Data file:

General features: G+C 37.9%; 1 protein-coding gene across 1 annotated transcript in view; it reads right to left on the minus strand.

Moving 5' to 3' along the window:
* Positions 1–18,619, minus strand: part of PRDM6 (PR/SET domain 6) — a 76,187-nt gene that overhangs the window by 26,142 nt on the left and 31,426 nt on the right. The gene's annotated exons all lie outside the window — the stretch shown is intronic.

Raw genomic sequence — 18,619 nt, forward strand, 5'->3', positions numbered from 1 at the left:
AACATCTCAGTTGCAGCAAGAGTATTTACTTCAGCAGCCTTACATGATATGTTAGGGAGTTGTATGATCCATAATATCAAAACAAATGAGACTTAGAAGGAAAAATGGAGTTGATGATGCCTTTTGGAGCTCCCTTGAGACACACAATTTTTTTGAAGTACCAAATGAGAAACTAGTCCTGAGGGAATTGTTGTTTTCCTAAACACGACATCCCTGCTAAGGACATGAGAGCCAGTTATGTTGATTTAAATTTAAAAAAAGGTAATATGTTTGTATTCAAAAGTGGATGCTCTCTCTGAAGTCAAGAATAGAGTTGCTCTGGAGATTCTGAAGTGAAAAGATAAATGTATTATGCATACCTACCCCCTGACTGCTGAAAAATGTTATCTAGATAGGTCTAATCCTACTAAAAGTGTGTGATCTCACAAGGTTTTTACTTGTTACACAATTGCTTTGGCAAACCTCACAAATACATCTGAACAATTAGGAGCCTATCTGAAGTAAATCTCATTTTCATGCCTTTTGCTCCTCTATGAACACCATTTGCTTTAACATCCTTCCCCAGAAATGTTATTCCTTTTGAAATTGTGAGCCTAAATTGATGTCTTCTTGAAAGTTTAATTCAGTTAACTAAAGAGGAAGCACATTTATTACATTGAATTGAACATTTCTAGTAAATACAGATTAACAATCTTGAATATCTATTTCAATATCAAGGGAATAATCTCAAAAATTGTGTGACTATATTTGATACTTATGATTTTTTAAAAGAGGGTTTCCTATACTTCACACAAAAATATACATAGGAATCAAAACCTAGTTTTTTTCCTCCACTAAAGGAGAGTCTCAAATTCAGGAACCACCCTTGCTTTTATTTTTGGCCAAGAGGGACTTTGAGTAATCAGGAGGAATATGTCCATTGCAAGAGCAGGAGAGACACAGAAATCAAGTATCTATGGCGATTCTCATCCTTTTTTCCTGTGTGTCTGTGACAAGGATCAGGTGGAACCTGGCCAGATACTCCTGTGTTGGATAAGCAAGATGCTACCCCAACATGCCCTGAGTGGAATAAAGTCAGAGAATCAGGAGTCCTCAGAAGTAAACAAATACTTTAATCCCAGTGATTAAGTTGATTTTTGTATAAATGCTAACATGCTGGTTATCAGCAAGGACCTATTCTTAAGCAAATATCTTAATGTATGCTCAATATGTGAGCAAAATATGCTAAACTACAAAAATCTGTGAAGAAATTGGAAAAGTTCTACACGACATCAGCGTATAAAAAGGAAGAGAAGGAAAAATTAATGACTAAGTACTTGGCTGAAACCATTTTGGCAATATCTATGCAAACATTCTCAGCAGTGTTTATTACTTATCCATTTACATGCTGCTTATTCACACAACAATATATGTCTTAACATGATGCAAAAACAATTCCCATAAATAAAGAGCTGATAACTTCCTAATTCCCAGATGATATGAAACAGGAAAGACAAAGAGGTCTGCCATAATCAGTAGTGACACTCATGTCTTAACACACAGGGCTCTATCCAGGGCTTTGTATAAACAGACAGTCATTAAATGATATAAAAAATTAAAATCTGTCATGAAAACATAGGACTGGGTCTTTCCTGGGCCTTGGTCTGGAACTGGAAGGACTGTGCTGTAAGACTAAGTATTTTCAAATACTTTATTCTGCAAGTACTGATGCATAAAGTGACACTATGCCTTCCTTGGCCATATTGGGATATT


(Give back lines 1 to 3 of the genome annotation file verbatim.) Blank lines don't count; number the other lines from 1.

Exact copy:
General features: G+C 37.9%; 1 protein-coding gene across 1 annotated transcript in view; it reads right to left on the minus strand.

Moving 5' to 3' along the window:
* Positions 1–18,619, minus strand: part of PRDM6 (PR/SET domain 6) — a 76,187-nt gene that overhangs the window by 26,142 nt on the left and 31,426 nt on the right. The gene's annotated exons all lie outside the window — the stretch shown is intronic.